In April, the first public-safety LTE pilot network in the San Francisco Bay Area was tested by mobile wireless consultant Andrew Seybold (report and pdf).
The demonstration network includes an LTE core, 10 sites and 330 Motorola public-safety LTE user modems for first responders. The BayWEB network is a mobile broadband data network that will serve the 10-county Bay Area, which spans 7,368 square miles and covers a population of approximately 7 million people living in more than 100 cities and towns. The system will eventually support nearly 200 unique radio sites across the Bay Area
Seybold says that 10 MHz of spectrum will not be enough to support real-time video unless the event requiring live video occurs within a half mile from the cell site.
“5×5 isn’t going to hack it, and 20 MHz will, except at cell edges,” Seybold said.
However, video from the middle of the LTE coverage cell — 1.5 miles — would be possible with 20 MHz of spectrum, but it would not be supported with just 10 MHz of spectrum, according to the report.
At 3.8 miles, the communications capacity of each LTE sector is maxed out when only one video is streamed up to the tower. It’s a sobering assessment.
Cellular LTE networks use similar gear but are more dense and have more spectrum. Verizon, for example, uses paired 10 MHz channels for LTE. As a consequence, commercial networks have more capacity per square mile.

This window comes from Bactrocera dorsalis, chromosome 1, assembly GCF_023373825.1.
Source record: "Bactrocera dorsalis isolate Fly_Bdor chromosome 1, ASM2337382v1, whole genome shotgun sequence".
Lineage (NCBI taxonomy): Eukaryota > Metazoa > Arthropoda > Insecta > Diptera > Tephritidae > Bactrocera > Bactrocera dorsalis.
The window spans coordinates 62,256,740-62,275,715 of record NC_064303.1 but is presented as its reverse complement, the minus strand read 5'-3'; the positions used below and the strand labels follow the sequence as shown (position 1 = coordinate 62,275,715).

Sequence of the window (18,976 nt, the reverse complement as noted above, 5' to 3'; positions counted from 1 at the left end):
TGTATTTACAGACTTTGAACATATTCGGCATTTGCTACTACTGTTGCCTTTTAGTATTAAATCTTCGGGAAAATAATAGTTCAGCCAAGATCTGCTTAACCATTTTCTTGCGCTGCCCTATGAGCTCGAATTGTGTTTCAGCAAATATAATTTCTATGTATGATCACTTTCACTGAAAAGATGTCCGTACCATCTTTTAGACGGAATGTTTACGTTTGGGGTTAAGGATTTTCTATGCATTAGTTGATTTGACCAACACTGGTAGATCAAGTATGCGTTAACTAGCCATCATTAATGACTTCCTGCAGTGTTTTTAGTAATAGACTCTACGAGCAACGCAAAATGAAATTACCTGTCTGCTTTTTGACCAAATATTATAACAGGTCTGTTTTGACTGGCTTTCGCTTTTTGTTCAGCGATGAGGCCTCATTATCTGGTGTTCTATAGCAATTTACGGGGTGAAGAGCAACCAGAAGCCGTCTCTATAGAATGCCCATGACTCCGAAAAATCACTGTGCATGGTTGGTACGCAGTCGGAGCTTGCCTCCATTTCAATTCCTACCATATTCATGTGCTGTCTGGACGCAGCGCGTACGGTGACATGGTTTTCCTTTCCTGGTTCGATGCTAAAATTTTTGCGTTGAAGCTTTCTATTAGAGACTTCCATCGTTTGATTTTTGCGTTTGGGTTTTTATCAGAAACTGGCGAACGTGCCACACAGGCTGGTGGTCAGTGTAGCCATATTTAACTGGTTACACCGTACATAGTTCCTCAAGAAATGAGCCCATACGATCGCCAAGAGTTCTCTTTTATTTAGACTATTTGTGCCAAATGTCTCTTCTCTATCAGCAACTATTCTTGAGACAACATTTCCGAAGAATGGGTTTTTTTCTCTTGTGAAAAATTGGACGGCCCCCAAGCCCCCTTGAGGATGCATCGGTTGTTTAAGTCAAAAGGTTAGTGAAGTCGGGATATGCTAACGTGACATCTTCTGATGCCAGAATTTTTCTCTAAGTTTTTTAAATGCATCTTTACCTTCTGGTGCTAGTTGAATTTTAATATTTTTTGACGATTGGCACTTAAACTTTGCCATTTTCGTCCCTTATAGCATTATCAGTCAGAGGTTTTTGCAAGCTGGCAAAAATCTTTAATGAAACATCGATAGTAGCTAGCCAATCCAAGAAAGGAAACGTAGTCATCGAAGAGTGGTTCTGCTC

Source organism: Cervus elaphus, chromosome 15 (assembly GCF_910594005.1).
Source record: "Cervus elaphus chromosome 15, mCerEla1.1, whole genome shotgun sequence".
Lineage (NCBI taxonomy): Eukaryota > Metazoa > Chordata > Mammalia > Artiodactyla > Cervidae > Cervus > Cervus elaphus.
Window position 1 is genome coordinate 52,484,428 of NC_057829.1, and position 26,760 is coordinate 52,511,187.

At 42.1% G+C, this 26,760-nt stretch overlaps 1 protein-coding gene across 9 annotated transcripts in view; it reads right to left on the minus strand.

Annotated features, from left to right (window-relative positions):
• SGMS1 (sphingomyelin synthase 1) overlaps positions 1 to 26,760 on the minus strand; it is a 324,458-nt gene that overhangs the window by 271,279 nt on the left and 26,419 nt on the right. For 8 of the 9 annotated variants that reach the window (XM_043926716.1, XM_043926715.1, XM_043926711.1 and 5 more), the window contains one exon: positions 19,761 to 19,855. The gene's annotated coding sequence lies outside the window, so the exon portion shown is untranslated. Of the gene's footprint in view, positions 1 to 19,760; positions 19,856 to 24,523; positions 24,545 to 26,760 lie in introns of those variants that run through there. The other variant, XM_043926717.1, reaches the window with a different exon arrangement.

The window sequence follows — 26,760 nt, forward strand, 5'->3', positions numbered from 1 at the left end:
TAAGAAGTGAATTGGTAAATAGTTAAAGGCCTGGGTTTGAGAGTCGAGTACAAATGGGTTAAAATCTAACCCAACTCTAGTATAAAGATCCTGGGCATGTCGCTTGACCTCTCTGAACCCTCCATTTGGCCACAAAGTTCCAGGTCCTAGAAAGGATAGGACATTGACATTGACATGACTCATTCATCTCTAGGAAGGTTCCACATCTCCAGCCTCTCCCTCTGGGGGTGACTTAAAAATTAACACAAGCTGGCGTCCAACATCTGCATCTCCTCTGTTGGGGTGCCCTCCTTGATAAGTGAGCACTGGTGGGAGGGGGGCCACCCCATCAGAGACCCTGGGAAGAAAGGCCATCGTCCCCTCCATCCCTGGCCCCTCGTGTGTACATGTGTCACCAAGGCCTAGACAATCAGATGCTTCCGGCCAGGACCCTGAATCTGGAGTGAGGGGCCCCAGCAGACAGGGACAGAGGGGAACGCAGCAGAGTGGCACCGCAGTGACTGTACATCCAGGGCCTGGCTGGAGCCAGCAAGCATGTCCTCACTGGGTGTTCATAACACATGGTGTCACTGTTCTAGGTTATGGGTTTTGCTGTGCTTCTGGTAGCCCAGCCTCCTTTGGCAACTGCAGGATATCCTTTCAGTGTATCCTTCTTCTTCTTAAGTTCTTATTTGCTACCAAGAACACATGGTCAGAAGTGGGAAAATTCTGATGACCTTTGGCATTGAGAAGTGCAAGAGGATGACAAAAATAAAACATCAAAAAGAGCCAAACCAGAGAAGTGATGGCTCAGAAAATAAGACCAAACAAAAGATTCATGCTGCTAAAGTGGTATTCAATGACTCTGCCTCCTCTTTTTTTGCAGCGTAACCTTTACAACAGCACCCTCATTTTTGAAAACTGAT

Land Mobile Radio (FCC Bureau) generally utilizes handsets with ten times the power (2 watts instead of 200mW), but connect to radio towers that are spaced much further apart (15 miles instead of 1.5 miles). First responders get hit two ways; more people share a tower and modulation becomes less efficient (using more spectrum) at cell edges.
The network was funded with $6 million from a FEMA Urban Areas Security Initiative grant, and other federal grants. Motorola applied for $50 million in federal broadband funds (pdf) to build and operate the Bay Area Wireless Enhanced Broadband network (pdf). The cost of the demonstation project was $72,483,637, says Motorola pdf.
The other half of the 700 MHz public service band is currently reserved for narrow band voice communications. It’s interoperable (using Project 25 radios), so different agencies can talk to each other.
The “D” block is the contested 6 MHz spectrum pair (12 MHz total). Some in Congress want to auction the “D block” off to commercial LTE providers for shared public/private use. Others want to make the “D block” exclusively dedicated for first responders, in conjunction with their current 12 MHz of broadband spectrum.
Smartphones are changing how departments can respond to emergencies. Powerful apps are moving to smartphones everywhere. That won’t stop – and neither will Voice over LTE.
Mission-critical, voice-over-LTE is possible, but it’s not available today. Some industry pundits say mission-critical voice over broadband could be available within a few years, while others project it will not happen during the next decade.
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